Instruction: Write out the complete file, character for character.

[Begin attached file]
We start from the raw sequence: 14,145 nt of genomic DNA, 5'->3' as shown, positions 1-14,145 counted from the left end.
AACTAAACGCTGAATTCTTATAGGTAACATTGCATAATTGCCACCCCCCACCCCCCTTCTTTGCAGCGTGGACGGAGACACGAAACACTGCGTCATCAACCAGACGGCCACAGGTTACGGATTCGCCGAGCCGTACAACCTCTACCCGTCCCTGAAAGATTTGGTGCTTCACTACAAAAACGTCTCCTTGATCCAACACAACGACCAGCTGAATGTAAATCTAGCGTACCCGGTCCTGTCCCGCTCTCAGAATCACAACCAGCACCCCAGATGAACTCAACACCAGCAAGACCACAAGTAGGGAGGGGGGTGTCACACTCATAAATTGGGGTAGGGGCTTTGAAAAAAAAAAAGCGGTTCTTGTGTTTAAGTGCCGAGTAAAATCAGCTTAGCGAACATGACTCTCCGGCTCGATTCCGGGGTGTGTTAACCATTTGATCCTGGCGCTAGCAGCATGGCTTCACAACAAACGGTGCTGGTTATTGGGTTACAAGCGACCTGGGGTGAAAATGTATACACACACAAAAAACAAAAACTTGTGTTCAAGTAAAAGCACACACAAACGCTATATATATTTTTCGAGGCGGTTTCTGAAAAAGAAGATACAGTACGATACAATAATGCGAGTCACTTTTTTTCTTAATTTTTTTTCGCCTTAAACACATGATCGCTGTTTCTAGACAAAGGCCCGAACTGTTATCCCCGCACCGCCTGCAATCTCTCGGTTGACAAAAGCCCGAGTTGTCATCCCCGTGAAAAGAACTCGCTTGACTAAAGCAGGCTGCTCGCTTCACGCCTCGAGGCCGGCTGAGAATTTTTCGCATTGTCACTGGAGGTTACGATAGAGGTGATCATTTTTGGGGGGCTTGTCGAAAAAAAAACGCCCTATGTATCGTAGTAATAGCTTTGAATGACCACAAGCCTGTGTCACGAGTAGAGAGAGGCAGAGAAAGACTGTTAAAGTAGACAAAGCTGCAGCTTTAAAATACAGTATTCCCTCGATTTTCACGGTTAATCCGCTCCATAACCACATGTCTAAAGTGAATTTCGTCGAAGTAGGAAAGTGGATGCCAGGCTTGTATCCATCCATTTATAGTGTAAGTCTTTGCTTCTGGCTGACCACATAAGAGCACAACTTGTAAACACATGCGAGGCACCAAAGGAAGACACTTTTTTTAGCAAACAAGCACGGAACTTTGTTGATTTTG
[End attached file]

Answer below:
We start from the raw sequence: 14,145 nt of genomic DNA, 5'->3' as shown, positions 1-14,145 counted from the left end.
AACTAAACGCTGAATTCTTATAGGTAACATTGCATAATTGCCACCCCCCACCCCCCTTCTTTGCAGCGTGGACGGAGACACGAAACACTGCGTCATCAACCAGACGGCCACAGGTTACGGATTCGCCGAGCCGTACAACCTCTACCCGTCCCTGAAAGATTTGGTGCTTCACTACAAAAACGTCTCCTTGATCCAACACAACGACCAGCTGAATGTAAATCTAGCGTACCCGGTCCTGTCCCGCTCTCAGAATCACAACCAGCACCCCAGATGAACTCAACACCAGCAAGACCACAAGTAGGGAGGGGGGTGTCACACTCATAAATTGGGGTAGGGGCTTTGAAAAAAAAAAAGCGGTTCTTGTGTTTAAGTGCCGAGTAAAATCAGCTTAGCGAACATGACTCTCCGGCTCGATTCCGGGGTGTGTTAACCATTTGATCCTGGCGCTAGCAGCATGGCTTCACAACAAACGGTGCTGGTTATTGGGTTACAAGCGACCTGGGGTGAAAATGTATACACACACAAAAAACAAAAACTTGTGTTCAAGTAAAAGCACACACAAACGCTATATATATTTTTCGAGGCGGTTTCTGAAAAAGAAGATACAGTACGATACAATAATGCGAGTCACTTTTTTTCTTAATTTTTTTTCGCCTTAAACACATGATCGCTGTTTCTAGACAAAGGCCCGAACTGTTATCCCCGCACCGCCTGCAATCTCTCGGTTGACAAAAGCCCGAGTTGTCATCCCCGTGAAAAGAACTCGCTTGACTAAAGCAGGCTGCTCGCTTCACGCCTCGAGGCCGGCTGAGAATTTTTCGCATTGTCACTGGAGGTTACGATAGAGGTGATCATTTTTGGGGGGCTTGTCGAAAAAAAAACGCCCTATGTATCGTAGTAATAGCTTTGAATGACCACAAGCCTGTGTCACGAGTAGAGAGAGGCAGAGAAAGACTGTTAAAGTAGACAAAGCTGCAGCTTTAAAATACAGTATTCCCTCGATTTTCACGGTTAATCCGCTCCATAACCACATGTCTAAAGTGAATTTCGTCGAAGTAGGAAAGTGGATGCCAGGCTTGTATCCATCCATTTATAGTGTAAGTCTTTGCTTCTGGCTGACCACATAAGAGCACAACTTGTAAACACATGCGAGGCACCAAAGGAAGACACTTTTTTTAGCAAACAAGCACGGAACTTTGTTGATTTTG